The Wall Street protests ramble on, but is there a unifying theme to any of it?
My neighbor poisoned my cat. Therefore, I’m going to travel to New York City, sleep in the streets indefinitely, and surf the web on my MacBook. I am going to be just like hundreds of other people who are now “occupying” Wall Street.
Voluntary homelessness is on the rise in the Big Apple thanks to “Occupy Wall Street,” a self-described “leaderless resistance movement” representing just about everyone. “We are the 99 percent,” it humbly claims on its website. But even as its numbers have grown, Occupy Wall Street is as message-less as it is leaderless. More and more people are occupying Wall Street, and fewer and fewer people know why.
The stated grievances range from corporate greed and social inequality to housing, health care and pollution. The 99 percenters say they “are getting nothing while the other 1 percent is getting everything.” Occupy Wall Street is an anti-greed crusade by self-interested individuals with a long list of nonspecific wishes. They are the non-silent majority taking aim at a minority.
The protesters have been camping out in Lower Manhattan since September 17, and they have no plans to stop. With no exit strategy in sight or mind, they have made “occupation” their occupation.
It seems odd to target Wall Street, a small strip of land with no leaders of its own. It is not an institution but represents a large and diverse collection of interests and individuals. But — as a 19-year-old protester said — “people on Wall Street have all the power.”
According to the protesters’ logic, the best way to wrest power from Wall Street is by moving Halloween up a few weeks. Hundreds recently descended on the New York Stock Exchange dressed as “corporate zombies,” much as anti-nuclear activists did in the early 1980s. But unlike today’s protesters, they at least knew why they were protesting.
“I’m angry because I don’t have millions of dollars to give to my representative, so my voice is invalidated,” said 21-year-old college student Amanda Clarke. Among her complaints are “that I’m graduating with tens of thousands of dollars in loans and there’s no job market.”
The fight, however, is not merely between college students and their future bills. It is so broad that it is indecipherable. “This is not about left versus right,” said Christopher Walsh, a 25-year-old photographer. “It’s about hierarchy versus autonomy.”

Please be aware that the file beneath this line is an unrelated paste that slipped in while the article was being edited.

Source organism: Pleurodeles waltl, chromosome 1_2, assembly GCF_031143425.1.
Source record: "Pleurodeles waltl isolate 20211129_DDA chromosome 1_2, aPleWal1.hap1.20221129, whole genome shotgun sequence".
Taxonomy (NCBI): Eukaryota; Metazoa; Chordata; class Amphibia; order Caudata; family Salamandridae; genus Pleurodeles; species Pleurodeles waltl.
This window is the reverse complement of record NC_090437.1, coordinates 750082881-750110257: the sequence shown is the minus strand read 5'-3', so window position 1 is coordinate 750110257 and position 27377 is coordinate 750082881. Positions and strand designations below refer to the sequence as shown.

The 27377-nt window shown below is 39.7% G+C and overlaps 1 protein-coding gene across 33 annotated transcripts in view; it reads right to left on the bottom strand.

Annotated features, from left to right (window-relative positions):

What makes the Wall Street occupiers so frivolous is their utter lack of purpose. Their deep-sounding words mask their arrant superficiality. Furthermore, anyone who uncritically claims to speak for 99 percent of the populace is — 99 percent of the time — deluded and incorrect. Occupy Wall Street is less for the downtrodden than it is for the bored and self-important, which explains why so many kids and actress Susan Sarandon are getting involved.
In an interview this week, Rep. Dennis Kucinich (D-OH) said the protests are “about freedom of speech [and] the right to assemble.” In other words, the protests are about protesting.
What the late Irving Kristol observed about the student radicalism of the 1960s applies to the events in New York. There is “a passion behind the protests that refuses to be satisfied by the various topics which incite it.” That’s because the only thing Occupy Wall Street is about is itself.
Occupy Wall Street is for those who romanticize the act of protesting. These are people to whom protesting over an issue is more important than the issue itself. They see protests not as a means but as an end.
The protesters in New York talk incessantly about getting their “message” across, yet they have no intelligible message. They want their “voices” to be heard, but all their voices say is that their voices should be heard. Yet again, it is those who have the least to say who are saying the most.
Rarely does a protest succeed in persuading people outside its ranks. What protests do is give protesters what P.J. O’Rourke called “a nice sense of false accomplishment.” When they go out and “do something,” they feel as if they are (actually) doing something. For such people, nothing feels better than an inflated sense of one’s importance.
Annie Duke, a 34-year-old protester, when asked what she did for a living, replied, “I’m a revolutionary.” Her answer is simultaneously flippant and over-serious. When you fill out a form and list “revolutionary” as your vocation, you are giving no information as well as too much information.
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